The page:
Monday

17 September 2012

"My eyes are weary with looking upward." (v. 14)


Background

Much like yesterday's passage, we see the words of a man who no longer sees death as something in the distance, but rather a real and present possibility. While Jesus denies Peter's assertion that this is something to be avoided, Hezekiah of Judah is much more convinced that staying alive is the best thing to do. While I can see why Jesus says that he must die, and it is not to be avoided, I find it easier to agree with Hezekiah; I too, would try and avoid death should it confront me, as it has done here in this passage.

These verses contain the cry of a desperate man; an appeal to God when things become intolerable. This is so often true of our interactions with God. We often hear sermons about how we must not only pray when we are in times of trouble, or when we feel downtrodden and hopeless. And it is surely a factor and a mark of 'true religion' (to use the old-fashioned term) that prayer is part of everyday existence. However, today's passage tells us something else - that there is value and use in crying out to God. "God is our refuge and our strength, a very present help in trouble" (Psalm 46:1) has always been a great comfort to me, to know that God dwells with us at all times, including those that are of the very worst kind. We don't begrudge our friends' presence when we maybe haven't seen in a long time, but who then reappear when things have gotten tough for them. How much more then, does the almighty, all-loving God not begrudge us the prayer in the middle of the night, or the sorrow that we throw upon God in our darkest moments?

Jesus says to the crowds "Come to me, all you that are weary and are carrying heavy burdens, and I will give you rest… and you will find rest for your souls" (Matthew 11:28-29). The old hymn also tells of "what peace we often forfeit" and "what needless pain we bear" because we don't share those problems with our Lord and Saviour. A friend of mine works for the Samaritans, answering the phone and speaking to people who she has never met, because she knows of the value for those folks of having someone to talk to. It's such a huge gift in our Christian faith to know that we can speak to God, who is in all things, and we can know not only that he understands, but that Jesus himself felt these things too. He was rejected, he was left alone, and he felt the worst kinds of pain, just like Hezekiah felt when he spoke these words. He understands and is with us through all the worst sufferings, whether we've have remembered him in the better times or not. Therefore, we can realise what a friend we have in Jesus.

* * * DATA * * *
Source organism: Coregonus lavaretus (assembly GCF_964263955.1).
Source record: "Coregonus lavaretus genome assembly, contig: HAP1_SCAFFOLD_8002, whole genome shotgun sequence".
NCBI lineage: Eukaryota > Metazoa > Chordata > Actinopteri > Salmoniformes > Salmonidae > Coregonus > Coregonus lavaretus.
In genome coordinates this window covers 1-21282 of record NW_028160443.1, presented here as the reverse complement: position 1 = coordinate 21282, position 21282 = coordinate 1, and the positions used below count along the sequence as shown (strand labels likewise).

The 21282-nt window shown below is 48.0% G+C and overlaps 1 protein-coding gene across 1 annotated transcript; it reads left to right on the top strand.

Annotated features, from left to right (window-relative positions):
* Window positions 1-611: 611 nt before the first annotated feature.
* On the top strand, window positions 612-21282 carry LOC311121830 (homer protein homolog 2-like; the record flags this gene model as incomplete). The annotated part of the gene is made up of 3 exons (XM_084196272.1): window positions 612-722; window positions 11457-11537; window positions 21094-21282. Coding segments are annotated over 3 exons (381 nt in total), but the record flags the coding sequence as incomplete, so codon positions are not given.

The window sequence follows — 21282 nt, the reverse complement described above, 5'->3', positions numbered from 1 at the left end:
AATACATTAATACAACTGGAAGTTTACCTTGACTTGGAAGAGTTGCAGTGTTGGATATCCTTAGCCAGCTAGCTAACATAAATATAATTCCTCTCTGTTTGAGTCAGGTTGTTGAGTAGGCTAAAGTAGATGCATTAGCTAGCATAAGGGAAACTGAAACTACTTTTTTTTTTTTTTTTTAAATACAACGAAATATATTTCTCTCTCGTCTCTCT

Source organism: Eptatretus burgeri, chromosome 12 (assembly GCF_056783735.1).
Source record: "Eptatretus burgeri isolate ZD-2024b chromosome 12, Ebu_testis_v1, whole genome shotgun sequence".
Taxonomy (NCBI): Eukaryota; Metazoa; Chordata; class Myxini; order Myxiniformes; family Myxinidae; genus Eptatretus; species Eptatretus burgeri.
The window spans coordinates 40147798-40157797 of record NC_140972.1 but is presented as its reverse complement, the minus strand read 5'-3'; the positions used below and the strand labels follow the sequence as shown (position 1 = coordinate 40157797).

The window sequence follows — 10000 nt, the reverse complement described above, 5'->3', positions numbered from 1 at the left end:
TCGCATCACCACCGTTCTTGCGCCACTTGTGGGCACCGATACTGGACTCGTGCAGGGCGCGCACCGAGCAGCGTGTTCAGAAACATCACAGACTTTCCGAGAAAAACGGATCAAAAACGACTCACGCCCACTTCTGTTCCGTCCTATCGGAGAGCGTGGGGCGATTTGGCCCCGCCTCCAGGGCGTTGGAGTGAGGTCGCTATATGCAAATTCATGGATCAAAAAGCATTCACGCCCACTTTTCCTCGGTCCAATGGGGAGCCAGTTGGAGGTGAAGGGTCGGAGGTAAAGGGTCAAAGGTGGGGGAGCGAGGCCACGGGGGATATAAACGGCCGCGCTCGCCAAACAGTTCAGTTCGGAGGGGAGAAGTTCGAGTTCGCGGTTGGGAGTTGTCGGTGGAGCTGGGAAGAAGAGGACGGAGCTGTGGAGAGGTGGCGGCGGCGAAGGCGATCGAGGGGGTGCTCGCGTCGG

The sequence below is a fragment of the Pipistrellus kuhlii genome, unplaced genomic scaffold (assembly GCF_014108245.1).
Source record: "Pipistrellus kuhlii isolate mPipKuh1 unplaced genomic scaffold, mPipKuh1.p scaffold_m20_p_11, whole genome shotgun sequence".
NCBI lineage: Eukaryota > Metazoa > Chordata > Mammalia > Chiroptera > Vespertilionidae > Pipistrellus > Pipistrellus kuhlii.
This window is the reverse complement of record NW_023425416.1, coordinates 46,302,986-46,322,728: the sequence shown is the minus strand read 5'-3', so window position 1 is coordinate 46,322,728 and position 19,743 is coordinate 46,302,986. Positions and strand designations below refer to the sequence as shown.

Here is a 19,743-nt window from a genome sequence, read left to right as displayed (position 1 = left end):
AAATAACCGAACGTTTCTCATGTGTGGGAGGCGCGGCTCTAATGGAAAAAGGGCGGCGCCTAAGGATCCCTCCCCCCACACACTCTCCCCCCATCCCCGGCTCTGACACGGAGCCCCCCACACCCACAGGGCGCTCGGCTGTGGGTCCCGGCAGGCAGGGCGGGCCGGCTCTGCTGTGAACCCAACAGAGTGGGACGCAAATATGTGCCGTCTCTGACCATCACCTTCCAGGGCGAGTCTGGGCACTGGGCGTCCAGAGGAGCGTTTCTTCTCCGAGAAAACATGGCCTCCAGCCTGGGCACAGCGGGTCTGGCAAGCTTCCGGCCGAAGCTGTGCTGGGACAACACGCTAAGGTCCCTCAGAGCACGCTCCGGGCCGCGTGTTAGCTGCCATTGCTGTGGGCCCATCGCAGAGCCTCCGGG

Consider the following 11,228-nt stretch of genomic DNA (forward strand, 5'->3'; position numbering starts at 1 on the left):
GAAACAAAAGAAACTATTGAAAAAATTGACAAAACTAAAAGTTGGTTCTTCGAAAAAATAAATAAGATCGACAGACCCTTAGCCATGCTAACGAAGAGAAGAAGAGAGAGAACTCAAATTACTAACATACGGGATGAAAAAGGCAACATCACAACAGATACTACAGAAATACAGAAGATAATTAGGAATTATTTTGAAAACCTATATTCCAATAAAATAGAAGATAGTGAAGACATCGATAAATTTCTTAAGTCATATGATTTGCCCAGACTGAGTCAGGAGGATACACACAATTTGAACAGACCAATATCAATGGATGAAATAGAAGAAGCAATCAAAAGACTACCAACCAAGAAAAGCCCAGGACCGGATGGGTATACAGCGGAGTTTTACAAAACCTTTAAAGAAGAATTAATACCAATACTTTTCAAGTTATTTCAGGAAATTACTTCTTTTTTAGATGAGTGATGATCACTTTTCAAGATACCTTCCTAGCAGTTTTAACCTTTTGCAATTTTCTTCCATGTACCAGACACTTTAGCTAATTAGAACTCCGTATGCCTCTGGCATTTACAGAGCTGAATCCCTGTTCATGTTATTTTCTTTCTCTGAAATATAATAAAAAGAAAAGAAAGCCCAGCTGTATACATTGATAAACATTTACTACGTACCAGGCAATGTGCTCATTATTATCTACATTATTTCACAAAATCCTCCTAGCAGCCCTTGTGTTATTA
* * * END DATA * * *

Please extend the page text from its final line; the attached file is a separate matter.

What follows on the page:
To Ponder

  • When things get too much, what can you do to maintain your faith?
  • What markings of 'true religion' might help us?


Bible notes author: 
Jon Curtis

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